Updated: September 12, 2018 12:59:06 am
My friend Gautam Navlakha, who is under house arrest, has been accused of hatching a secret Maoist plot to kill Prime Minister Narendra Modi. I have known Gautam Navlakha for more than three decades now. If he can be accused of anything, it is his adherence to transparency, and abhorrence of secrecy.
This must have been construed as a crime by the present rulers, who believe in a different set of values. They believe in covering their misdeeds under the opaque glass of draconian laws like the AFSPA, and Unlawful Activities (Prevention) Act (under which Gautam has been hauled up) which deny the citizens their fundamental rights. They prevent United Nations Human Rights Commission’s rapporteurs to visit strife-torn Kashmir. They resort to secret pacts with foreign business magnates and governments without disclosing their clauses to the public.
It is this veil of secrecy that has been torn apart and the wall of opacity that has been broken down by Gautam, Sudha Bharadwaj and the other human rights activist friends of mine who are under arrest. For the last several decades, they have ventured into the hidden corners of the country where the state’s security forces suppress dissent and violate human rights, published reports exposing their atrocities and arranged legal defence for the rescue of the victims.
As a member of the PUDR (People’s Union of Democratic Rights) and different fact-finding missions, I accompanied Gautam in many investigations and observed how meticulous he was in collecting evidence and objective in presenting his findings. In fact, honesty of purpose and a non-partisan attitude have marked the investigations of the human rights groups in India and earned them appreciation all over the world. It is important to remember in this connection that these courageous and honest individuals, who are today being accused of being partisan against the present BJP regime, have always been consistent in their defence of human rights, irrespective of the party holding office at the Centre.
For instance, in 1979 during the Janata government, they came out in protest against the then ruling coalition’s failure to curb communal violence in north India. In 1984, they published an exhaustive report — ‘Who Are the Guilty?’ — under the auspices of the PUDR and PUCL (People’s Union for Civil Liberty), which exposed the role of the Congress in the massacre of Sikhs in Delhi. In 1990, a group of human rights activists visited Kashmir and came out with a report, ‘India’s Kashmir War’, exposing cases of human rights violations. In 1992, following the demolition of the Babri Masjid (when a Congressman, P V Narasimha Rao, was the prime minister), they set up a people’s tribunal to submit evidence about the role of the administration in the events in Ayodhya.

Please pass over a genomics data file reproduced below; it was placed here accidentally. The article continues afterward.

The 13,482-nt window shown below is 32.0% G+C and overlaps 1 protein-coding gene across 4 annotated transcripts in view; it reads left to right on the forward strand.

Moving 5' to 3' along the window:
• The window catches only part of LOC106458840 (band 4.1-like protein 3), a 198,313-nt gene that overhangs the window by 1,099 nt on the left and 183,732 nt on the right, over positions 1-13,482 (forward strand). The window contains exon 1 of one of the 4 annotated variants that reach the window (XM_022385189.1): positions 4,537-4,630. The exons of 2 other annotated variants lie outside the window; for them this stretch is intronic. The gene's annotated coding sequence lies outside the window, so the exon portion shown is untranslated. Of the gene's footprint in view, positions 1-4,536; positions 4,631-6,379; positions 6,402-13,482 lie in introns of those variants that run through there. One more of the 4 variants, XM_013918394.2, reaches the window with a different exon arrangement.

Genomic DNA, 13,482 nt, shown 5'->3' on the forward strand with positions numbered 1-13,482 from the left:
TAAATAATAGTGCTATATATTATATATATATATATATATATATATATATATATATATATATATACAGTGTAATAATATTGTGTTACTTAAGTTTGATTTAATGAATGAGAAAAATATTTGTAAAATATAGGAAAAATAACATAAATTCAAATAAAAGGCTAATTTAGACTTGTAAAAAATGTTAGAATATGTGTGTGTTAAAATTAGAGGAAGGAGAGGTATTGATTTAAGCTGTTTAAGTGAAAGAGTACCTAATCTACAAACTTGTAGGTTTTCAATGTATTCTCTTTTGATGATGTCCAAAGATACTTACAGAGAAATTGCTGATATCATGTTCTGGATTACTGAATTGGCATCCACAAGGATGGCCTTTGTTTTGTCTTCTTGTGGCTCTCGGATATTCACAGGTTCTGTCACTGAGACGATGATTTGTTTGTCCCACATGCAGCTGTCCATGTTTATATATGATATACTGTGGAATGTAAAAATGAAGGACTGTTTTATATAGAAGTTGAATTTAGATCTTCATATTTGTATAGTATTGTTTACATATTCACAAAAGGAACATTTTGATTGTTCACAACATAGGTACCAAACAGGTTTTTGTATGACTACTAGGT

Gautam played an important role in most of these investigations. He analysed the events from a dispassionate and critical viewpoint. He displayed this attitude when he went on a field trip as a journalist to the Maoist base of Dandakaranya, and came out with the excellently documented book, Days and Nights In the Heartland of Rebellion. While courageous enough to express political sympathy for the Maoists, he is unsparing in his criticism of their mistakes and crimes.
It is pertinent to quote from the book: “An act like the beheading of the trade union leader Thomas Munda of Kulta Iron Works in Sundergarh district for defying a bandh call by Maoists, can hardly endear them to those people who are not with them, yet need to be won over… heinous crimes committed by squad members besmirch the entire resistance, belittle the selfless labour of thousands of ordinary Maoist cadres, and silence those who look to Maoists to set higher ethical standards.”
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